Nearly a quarter of all Minnesotans — about 1.3 million people — are renters. The rate is even higher in Duluth, where about 40 percent of households live in rental units.
Many of those renters live in secured buildings, where visitors need to be let in.
Janet Kennedy knows that firsthand. She was elected to the Duluth City Council in November, and she spent a lot of time knocking on doors while she was running for office.
“When I ran and was campaigning, it was really hard to get into a lot of those apartments,” she said. “And so even though, as a candidate, we were legally able to go in there, there were still rules and even feelings of safety, with ... unknown people, coming into those communities.”
This week, Kennedy and her colleagues on the City Council unanimously passed an ordinance aimed at making sure census workers don't encounter those same problems.
Households across the country are beginning to receive postcards in the mail detailing how to respond to the 2020 U.S. census. And the U.S. Census Bureau is hiring up to a half-million workers nationwide to visit people who don't fill out the survey online, over the phone or return it by mail. They're the last line of defense to try to make sure everyone is counted.
Experts say renters are more likely to be missed than homeowners, for several reasons: They move more often than homeowners. And renters are also more likely to be members of groups that historically have been under-counted in the census.
"Communities who have been historically under-counted are young people, people of color, people with disabilities, Indigenous people,” said Duluth community relations officer Alicia Kozlowski.
In Duluth, 71 percent of the city's households of color are renters.
According to 2018 census data, just about half of Minnesota’s population of renters — nearly 700,000 people — live in multi-unit dwellings. And many of those buildings increasingly have secured access.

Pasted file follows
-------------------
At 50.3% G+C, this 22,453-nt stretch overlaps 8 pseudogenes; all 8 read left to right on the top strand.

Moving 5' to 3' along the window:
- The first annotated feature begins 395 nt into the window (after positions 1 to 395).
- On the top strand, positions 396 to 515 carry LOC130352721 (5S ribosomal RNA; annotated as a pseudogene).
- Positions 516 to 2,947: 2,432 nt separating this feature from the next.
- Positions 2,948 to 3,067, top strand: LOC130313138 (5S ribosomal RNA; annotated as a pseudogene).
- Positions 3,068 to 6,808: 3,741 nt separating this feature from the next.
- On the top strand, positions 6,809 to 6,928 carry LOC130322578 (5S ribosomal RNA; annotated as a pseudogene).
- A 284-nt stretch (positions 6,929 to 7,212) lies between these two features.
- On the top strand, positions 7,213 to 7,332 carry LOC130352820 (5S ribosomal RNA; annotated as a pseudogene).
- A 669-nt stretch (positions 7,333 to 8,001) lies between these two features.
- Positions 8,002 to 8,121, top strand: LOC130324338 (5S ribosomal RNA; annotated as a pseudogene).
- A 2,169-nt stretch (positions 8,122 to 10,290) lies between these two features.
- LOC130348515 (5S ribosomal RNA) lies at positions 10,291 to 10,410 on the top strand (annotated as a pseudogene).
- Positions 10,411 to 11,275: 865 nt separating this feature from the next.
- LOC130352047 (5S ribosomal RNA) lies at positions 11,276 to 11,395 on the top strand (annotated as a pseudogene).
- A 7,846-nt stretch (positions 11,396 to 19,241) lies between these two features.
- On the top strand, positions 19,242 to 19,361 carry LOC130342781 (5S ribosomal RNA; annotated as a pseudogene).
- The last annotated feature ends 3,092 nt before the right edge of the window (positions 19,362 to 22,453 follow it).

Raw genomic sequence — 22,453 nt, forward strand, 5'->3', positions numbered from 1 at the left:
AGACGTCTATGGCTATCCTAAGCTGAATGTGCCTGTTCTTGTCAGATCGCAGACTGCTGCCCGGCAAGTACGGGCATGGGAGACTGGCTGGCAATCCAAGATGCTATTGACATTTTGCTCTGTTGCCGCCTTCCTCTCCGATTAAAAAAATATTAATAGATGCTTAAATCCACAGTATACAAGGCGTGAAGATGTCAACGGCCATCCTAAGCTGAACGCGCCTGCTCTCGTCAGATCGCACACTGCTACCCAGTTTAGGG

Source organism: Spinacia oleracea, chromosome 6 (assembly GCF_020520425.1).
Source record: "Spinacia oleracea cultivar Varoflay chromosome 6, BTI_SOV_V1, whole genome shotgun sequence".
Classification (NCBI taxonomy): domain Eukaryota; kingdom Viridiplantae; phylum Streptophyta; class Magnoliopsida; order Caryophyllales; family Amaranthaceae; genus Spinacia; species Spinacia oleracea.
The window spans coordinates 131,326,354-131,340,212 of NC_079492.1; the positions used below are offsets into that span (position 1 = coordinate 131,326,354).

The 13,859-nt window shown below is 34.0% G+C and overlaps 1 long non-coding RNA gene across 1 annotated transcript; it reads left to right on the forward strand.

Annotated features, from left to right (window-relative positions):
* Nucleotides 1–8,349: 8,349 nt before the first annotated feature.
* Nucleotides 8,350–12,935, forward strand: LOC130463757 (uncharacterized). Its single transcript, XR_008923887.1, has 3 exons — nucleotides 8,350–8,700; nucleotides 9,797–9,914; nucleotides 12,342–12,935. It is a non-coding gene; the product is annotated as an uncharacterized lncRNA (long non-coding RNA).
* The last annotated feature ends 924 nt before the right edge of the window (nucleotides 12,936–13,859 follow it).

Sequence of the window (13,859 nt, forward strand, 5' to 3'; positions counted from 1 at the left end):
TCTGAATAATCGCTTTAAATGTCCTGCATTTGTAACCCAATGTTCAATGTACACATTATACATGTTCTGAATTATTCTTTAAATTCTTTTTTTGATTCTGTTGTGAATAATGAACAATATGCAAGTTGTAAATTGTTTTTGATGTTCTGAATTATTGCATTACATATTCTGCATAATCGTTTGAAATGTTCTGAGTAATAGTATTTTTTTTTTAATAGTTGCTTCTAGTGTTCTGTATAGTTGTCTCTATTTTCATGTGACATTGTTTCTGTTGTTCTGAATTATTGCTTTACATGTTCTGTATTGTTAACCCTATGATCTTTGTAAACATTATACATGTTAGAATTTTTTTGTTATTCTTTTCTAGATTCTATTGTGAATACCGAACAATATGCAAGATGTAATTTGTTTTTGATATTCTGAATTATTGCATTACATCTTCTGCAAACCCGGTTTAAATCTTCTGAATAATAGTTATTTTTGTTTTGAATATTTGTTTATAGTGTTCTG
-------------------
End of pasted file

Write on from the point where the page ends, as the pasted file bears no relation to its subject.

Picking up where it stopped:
As a result, the Minnesota state demographer's office has pushed for cities to pass ordinances similar to Duluth's. A handful, including Edina, Plymouth and Brooklyn Park, have taken the step, and others are considering it.
State Rep. Fue Lee, DFL-Minneapolis, has also introduced a bill at the Legislature that would require property managers statewide to give census workers access to multi-unit dwellings.
"An under-count of even a few thousand people can turn into a loss of millions of dollars and political representation at the local, state and national levels," which would mean a loss of political power, he said.
The results of the decennial census are used to determine how and where federal funds are allocated. They also determine how many Congressional seats Minnesota gets.
After the 2010 census, Minnesota retained its eighth seat by just 8,739 people, said Andrew Virden, Director of Census Operations and Engagement for the state of Minnesota.
The U.S. Census bureau estimates about 1.1 percent of all renters were missed in the 2010 census. If that holds true again, that means about 15,000 renters could be missed in Minnesota in the new census.
Doing a better job counting renters, Virden said, “could be the difference of whether we keep our eighth seat or not.”
Coordinating with property owners
Virden believes ordinances like Duluth’s will improve the count. He notes that federal law already requires property owners to allow census takers into their buildings.
"However, the Census Bureau is not a law enforcement agency, and so that is rarely enforced,” he said.
Duluth officials say they will now be able to issue citations to property owners who don't allow census workers into buildings, or even refuse to renew a license.
But that's only a last resort. Instead, Alicia Kozlowski said, census workers will be asked to contact property managers ahead of time to schedule visits.
"The nice thing about this is that it actually helps tenants and property owners in addition to census workers, because ... people have legitimate reasons to feel apprehensive about people [who don’t live there] coming into their buildings," she said.
Making sure census workers can get into apartment buildings is just one of many steps that state and local officials and other groups are taking to try to make sure that every Minnesota resident is counted this year.
For Felipe Illescas, legislative director of the Minnesota Council on Latino Affairs, the work is personal. He said just this week, he had to convince an aunt and uncle that it's safe to fill out the census form.
"We need to make sure that we have an official count of how many Latinos live in Minnesota,” he said. “We are one of the fastest-growing groups in the country, and also in Minnesota, but we need to show that. Just because we have anecdotal information doesn’t mean that it’s actually official."
And the process to make those numbers official, officially starts this week, when the U.S. Census Bureau began to send information to millions of American households.
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